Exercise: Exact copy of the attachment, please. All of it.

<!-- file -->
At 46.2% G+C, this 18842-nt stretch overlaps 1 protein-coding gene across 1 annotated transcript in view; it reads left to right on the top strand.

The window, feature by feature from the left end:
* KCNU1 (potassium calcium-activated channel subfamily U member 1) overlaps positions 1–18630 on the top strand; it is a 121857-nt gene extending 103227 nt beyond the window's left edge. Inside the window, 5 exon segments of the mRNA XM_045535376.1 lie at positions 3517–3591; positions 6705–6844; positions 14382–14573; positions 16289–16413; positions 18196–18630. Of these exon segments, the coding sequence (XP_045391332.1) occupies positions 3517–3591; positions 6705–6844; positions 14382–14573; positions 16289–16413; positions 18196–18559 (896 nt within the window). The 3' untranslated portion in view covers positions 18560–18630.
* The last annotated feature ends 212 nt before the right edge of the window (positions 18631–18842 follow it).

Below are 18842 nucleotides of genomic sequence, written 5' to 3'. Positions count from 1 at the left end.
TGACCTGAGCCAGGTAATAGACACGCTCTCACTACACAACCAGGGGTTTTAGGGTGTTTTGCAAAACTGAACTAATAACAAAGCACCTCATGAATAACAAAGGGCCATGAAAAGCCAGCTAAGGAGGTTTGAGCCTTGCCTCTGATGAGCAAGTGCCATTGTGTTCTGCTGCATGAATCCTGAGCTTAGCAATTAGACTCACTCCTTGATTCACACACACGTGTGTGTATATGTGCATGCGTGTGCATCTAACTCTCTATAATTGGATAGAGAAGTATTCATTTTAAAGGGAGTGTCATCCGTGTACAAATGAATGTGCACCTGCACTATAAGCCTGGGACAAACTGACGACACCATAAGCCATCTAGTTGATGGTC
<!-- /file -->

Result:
At 46.2% G+C, this 18842-nt stretch overlaps 1 protein-coding gene across 1 annotated transcript in view; it reads left to right on the top strand.

The window, feature by feature from the left end:
* KCNU1 (potassium calcium-activated channel subfamily U member 1) overlaps positions 1–18630 on the top strand; it is a 121857-nt gene extending 103227 nt beyond the window's left edge. Inside the window, 5 exon segments of the mRNA XM_045535376.1 lie at positions 3517–3591; positions 6705–6844; positions 14382–14573; positions 16289–16413; positions 18196–18630. Of these exon segments, the coding sequence (XP_045391332.1) occupies positions 3517–3591; positions 6705–6844; positions 14382–14573; positions 16289–16413; positions 18196–18559 (896 nt within the window). The 3' untranslated portion in view covers positions 18560–18630.
* The last annotated feature ends 212 nt before the right edge of the window (positions 18631–18842 follow it).

Below are 18842 nucleotides of genomic sequence, written 5' to 3'. Positions count from 1 at the left end.
TGACCTGAGCCAGGTAATAGACACGCTCTCACTACACAACCAGGGGTTTTAGGGTGTTTTGCAAAACTGAACTAATAACAAAGCACCTCATGAATAACAAAGGGCCATGAAAAGCCAGCTAAGGAGGTTTGAGCCTTGCCTCTGATGAGCAAGTGCCATTGTGTTCTGCTGCATGAATCCTGAGCTTAGCAATTAGACTCACTCCTTGATTCACACACACGTGTGTGTATATGTGCATGCGTGTGCATCTAACTCTCTATAATTGGATAGAGAAGTATTCATTTTAAAGGGAGTGTCATCCGTGTACAAATGAATGTGCACCTGCACTATAAGCCTGGGACAAACTGACGACACCATAAGCCATCTAGTTGATGGTC